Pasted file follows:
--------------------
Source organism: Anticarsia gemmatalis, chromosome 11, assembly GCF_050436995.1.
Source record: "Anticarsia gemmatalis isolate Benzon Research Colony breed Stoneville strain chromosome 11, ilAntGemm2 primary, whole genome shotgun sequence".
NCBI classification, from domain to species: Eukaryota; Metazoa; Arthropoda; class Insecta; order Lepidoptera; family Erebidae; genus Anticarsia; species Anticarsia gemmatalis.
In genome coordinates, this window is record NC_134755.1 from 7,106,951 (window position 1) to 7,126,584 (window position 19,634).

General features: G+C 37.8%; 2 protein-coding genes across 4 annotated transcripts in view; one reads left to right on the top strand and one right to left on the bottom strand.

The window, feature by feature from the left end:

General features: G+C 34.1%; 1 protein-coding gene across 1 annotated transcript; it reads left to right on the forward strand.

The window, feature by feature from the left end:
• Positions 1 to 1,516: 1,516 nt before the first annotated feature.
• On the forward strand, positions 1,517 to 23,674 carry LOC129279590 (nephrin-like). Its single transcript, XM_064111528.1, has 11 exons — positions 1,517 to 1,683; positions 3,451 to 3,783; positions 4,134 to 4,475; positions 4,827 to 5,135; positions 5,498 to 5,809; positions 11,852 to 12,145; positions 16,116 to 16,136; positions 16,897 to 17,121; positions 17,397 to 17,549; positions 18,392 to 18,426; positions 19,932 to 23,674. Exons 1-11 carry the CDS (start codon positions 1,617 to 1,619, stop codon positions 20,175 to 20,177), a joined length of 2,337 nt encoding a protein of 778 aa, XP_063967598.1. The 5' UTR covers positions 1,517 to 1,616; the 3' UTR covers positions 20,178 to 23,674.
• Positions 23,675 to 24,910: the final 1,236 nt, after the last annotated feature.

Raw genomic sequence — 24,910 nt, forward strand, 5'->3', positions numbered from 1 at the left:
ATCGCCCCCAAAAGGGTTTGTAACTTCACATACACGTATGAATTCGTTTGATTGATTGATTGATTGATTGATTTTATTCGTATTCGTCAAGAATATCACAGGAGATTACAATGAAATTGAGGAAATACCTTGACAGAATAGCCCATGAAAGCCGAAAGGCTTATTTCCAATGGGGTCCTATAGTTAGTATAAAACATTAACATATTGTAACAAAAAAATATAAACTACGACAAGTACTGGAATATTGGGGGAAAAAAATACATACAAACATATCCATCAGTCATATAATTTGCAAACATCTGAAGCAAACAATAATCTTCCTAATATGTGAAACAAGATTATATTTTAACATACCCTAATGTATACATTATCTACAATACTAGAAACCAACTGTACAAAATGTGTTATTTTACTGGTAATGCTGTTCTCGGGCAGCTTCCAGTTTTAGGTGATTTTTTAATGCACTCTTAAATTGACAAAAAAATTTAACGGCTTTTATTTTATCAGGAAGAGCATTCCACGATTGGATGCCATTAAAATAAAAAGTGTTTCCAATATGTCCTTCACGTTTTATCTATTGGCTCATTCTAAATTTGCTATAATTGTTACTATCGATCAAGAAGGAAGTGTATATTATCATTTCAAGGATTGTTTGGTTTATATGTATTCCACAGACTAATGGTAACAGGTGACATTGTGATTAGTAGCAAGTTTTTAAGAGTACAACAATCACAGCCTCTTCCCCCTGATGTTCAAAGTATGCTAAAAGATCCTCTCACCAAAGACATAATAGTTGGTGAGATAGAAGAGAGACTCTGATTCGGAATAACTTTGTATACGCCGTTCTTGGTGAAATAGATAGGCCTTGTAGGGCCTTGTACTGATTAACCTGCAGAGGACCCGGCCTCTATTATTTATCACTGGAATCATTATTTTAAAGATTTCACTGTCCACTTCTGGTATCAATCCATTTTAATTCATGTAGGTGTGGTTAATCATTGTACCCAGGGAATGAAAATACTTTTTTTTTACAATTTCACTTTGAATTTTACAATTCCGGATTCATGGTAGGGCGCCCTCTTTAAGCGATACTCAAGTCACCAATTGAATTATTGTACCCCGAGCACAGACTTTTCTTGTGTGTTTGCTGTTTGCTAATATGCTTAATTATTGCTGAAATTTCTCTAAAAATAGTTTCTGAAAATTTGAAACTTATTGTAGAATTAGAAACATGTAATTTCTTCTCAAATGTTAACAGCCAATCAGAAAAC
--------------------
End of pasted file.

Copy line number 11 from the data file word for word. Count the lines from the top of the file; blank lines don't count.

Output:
• Positions 23,675 to 24,910: the final 1,236 nt, after the last annotated feature.